We'll leave peace with the Moro communists and liberationists in Mindanao for another column. So too, the insurgent splinter groups that have decided to radicalize and fight under the black flag of IS.
Enough to talk about average Filipinos, one in four of whom still lives below the poverty line, just trying to get by day in, day out.
Heydarian, who also advises hedge funds, said their lot hasn't gotten much better. Not with the economy and foreign investment slowing, business confidence eroding, and with the peso one of the worst performing currencies in Asia this year.
That affects Filipinos where it hurts the most — in the pocket. The billions of dollars remitted from those working abroad may be worth a whole lot more when converted to pesos at home, but a weaker currency also likely makes everything they buy, including imports, more expensive. And because consumption's a huge part of the Philippine economy, inflation could adversely affect not just growth, but job creation and wages.
And on top of an economic struggle, those people also now fear for their family's and their own lives.
Still, Heydarian said life could get even tougher for them: "The Philippine economy could get very hurt by Western countries who are concerned about the Philippines' human rights."
He said up to $400 million in development aid to the Philippines could be at risk of being cancelled. Additionally, the European Union could withdraw special preferential treatment for Philippine imports.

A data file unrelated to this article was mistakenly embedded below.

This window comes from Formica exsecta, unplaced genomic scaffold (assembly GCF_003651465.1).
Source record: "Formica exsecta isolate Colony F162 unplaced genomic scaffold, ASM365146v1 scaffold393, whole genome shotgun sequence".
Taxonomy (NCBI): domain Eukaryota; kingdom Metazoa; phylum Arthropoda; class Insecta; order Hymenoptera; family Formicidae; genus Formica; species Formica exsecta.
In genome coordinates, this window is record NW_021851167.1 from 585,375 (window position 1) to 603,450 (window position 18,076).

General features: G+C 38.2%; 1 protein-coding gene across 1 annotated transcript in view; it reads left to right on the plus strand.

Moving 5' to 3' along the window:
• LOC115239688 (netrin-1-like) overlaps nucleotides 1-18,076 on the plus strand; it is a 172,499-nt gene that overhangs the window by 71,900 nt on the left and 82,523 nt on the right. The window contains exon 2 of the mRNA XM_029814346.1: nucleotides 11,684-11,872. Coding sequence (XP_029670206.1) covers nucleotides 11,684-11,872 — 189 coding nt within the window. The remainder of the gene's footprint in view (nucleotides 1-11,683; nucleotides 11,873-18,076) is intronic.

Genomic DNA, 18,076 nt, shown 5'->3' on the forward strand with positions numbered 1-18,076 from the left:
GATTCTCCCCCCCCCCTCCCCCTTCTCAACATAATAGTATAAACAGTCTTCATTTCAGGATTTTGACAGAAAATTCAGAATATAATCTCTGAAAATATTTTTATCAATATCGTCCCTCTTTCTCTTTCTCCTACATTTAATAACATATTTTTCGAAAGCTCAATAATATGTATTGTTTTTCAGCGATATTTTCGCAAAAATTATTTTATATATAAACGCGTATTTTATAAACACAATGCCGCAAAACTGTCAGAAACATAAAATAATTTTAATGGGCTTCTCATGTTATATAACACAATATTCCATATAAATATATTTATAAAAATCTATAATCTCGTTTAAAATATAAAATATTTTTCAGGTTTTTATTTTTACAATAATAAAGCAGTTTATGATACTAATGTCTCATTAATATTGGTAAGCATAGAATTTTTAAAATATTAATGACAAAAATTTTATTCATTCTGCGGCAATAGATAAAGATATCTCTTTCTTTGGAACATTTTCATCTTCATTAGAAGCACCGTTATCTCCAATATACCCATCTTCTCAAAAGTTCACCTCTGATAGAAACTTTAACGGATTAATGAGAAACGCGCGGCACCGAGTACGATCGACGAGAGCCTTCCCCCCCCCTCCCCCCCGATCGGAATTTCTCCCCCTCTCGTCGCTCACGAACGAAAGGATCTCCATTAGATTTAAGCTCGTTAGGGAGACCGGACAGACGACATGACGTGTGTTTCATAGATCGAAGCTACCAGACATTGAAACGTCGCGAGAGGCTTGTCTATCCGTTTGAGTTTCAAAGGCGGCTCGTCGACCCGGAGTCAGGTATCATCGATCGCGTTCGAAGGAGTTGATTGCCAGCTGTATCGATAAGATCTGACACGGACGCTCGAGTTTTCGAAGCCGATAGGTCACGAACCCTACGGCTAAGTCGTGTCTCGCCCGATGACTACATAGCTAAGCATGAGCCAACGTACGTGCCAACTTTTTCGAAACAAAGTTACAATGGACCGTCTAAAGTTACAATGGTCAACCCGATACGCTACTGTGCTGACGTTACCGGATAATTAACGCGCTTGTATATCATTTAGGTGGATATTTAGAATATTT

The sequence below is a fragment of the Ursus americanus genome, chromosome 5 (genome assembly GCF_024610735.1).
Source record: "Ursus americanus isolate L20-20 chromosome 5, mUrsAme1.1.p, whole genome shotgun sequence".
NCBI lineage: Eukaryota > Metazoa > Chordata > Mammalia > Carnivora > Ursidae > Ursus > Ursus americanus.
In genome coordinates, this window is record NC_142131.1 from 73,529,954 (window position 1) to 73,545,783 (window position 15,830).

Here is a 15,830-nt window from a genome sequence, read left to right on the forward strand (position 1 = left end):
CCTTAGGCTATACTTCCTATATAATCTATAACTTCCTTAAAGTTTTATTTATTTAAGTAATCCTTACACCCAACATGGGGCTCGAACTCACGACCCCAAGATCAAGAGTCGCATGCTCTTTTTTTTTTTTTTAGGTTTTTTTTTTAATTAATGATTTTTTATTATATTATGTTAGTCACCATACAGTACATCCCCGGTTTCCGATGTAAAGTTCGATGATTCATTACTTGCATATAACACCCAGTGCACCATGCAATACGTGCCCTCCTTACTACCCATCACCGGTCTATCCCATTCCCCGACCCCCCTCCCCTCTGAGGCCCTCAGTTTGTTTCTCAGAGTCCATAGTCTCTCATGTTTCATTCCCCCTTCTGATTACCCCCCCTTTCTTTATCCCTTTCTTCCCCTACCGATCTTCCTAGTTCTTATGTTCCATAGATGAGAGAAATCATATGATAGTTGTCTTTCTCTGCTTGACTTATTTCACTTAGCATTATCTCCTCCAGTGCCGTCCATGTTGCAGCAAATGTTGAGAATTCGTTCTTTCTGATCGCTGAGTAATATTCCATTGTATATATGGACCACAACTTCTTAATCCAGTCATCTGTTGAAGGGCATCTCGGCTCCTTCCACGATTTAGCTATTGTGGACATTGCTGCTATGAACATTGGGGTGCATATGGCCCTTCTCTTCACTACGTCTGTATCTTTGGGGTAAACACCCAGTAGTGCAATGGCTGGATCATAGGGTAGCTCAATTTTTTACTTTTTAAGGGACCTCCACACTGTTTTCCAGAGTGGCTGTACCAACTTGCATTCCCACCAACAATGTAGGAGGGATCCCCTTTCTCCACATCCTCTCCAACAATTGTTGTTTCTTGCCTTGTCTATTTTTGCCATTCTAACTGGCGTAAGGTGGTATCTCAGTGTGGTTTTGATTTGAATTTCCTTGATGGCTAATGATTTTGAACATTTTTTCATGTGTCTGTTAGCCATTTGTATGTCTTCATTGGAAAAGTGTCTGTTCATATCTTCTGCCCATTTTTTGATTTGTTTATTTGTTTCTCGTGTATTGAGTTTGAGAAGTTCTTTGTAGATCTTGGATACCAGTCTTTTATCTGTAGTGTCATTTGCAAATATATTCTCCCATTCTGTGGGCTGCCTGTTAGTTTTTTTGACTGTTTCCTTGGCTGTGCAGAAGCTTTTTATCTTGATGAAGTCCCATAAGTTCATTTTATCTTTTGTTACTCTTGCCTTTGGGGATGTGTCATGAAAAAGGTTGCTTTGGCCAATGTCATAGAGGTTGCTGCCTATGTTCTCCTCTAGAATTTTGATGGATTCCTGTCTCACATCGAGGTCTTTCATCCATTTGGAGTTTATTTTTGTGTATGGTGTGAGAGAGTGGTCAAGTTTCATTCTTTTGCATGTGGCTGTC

The West also may not favor Duterte's geopolitical embrace of China. Strongest evidence of that was Duterte's call not to rub in Beijing's face a Hague ruling last year rejecting China's claim to most of the South China Sea. And, of course, his acceptance of billions of dollars in investment from China.
The irony, Heydarian said, is that any backlash from the West could "push Duterte more into the embrace of China." He noted, though, that the president is facing significant pushback from the Philippine military establishment, which is much more comfortable with the U.S. and the West.
For now, Heydarian said he believes Filipinos are giving Duterte the benefit of the doubt — but for lack of any better alternatives.
"I think this has very much to do with declining public confidence in the democratic institutions in the country," he said.
Commentary by CNBC's Martin Soong, who covered the presidential election in the Philippines in May 2016.
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Clarification: This story has been updated to clarify the impact of a weaker peso on the Philippine economy.